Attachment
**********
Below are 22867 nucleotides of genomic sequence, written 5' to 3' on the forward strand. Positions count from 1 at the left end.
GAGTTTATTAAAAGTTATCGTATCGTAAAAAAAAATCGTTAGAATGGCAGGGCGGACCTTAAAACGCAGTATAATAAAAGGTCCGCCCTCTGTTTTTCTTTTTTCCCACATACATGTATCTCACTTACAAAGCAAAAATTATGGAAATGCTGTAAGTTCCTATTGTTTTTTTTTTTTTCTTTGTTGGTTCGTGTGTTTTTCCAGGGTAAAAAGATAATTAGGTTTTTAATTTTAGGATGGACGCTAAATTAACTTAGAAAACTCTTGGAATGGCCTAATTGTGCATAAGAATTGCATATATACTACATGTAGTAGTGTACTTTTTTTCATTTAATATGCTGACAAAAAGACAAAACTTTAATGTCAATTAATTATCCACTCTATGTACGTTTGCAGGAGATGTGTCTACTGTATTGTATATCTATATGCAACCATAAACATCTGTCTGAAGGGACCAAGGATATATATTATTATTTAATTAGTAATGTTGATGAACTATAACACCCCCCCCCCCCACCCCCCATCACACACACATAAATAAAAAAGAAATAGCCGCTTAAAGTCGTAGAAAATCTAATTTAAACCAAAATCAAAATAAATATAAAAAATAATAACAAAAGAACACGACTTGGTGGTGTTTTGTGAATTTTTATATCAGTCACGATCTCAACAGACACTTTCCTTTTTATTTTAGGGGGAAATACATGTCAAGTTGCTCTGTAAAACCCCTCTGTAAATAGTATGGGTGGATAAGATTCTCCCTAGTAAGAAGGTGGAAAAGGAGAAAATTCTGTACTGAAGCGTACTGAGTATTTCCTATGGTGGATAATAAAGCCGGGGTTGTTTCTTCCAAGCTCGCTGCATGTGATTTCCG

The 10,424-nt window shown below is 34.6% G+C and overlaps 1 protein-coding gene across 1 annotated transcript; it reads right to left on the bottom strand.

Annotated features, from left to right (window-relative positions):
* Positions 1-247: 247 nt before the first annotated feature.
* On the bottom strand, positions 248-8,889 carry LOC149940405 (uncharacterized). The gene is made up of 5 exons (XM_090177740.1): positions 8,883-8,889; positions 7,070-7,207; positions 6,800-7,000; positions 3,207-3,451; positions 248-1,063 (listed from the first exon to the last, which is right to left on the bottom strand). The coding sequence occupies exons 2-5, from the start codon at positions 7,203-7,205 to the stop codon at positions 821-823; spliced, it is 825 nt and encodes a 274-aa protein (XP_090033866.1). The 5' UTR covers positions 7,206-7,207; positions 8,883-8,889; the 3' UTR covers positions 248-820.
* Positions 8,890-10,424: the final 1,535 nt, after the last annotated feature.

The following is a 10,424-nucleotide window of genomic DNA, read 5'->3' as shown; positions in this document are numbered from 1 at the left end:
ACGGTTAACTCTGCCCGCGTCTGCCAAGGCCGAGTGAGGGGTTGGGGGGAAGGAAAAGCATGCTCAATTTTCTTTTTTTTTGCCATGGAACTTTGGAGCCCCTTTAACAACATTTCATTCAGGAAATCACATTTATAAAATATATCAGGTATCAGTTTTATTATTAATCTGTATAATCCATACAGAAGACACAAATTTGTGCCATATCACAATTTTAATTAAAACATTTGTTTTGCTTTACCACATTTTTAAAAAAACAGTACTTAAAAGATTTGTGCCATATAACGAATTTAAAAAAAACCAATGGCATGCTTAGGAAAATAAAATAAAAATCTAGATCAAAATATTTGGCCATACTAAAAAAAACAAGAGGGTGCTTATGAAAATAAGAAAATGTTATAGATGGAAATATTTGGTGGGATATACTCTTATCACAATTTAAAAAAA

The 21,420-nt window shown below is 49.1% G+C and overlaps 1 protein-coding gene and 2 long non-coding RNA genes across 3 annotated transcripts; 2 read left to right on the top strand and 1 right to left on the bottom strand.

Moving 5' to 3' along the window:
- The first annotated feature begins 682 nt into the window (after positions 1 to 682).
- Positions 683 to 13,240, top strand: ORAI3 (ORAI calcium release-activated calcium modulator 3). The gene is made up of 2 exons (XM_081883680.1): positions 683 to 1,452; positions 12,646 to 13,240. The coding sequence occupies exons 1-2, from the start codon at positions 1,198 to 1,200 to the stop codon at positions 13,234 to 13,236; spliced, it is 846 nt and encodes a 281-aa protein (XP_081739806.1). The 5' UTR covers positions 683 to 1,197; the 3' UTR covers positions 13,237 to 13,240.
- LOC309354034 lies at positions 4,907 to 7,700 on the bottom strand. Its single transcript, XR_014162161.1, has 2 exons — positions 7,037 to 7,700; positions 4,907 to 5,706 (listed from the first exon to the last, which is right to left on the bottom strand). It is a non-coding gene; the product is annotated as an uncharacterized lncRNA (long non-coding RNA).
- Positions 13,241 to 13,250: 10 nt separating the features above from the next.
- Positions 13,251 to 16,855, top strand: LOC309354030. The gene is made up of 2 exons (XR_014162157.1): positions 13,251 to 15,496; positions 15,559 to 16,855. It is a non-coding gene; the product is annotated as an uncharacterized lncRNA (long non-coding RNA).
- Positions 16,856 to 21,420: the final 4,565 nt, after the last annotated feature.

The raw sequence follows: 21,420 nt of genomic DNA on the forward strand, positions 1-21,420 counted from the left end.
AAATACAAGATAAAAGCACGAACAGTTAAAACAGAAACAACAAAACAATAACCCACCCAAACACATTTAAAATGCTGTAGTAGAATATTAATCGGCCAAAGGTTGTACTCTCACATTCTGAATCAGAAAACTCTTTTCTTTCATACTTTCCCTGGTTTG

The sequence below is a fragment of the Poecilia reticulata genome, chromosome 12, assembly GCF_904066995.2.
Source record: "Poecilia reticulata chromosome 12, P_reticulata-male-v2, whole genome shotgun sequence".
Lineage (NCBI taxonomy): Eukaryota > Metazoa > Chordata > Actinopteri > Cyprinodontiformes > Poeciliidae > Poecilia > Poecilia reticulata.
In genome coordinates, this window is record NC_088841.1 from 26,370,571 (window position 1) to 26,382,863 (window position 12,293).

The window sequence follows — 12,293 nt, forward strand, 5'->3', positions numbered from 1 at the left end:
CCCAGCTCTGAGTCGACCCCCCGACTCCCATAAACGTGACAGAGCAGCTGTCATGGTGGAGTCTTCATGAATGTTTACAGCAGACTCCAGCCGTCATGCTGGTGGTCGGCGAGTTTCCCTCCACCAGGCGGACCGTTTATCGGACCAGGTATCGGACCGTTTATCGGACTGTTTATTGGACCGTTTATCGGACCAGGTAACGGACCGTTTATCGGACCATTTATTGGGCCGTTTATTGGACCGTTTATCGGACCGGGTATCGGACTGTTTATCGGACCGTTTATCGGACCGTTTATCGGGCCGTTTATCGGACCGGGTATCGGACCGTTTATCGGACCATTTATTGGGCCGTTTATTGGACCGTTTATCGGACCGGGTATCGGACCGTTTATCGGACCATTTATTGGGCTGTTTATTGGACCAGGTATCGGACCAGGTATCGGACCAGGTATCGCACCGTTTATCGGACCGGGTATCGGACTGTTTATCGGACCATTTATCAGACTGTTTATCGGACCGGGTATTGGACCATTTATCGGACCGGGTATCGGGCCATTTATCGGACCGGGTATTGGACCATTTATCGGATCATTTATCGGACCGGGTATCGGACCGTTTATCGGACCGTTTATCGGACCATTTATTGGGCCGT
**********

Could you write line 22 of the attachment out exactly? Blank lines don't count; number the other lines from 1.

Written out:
Lineage (NCBI taxonomy): Eukaryota > Metazoa > Chordata > Actinopteri > Cyprinodontiformes > Poeciliidae > Poecilia > Poecilia reticulata.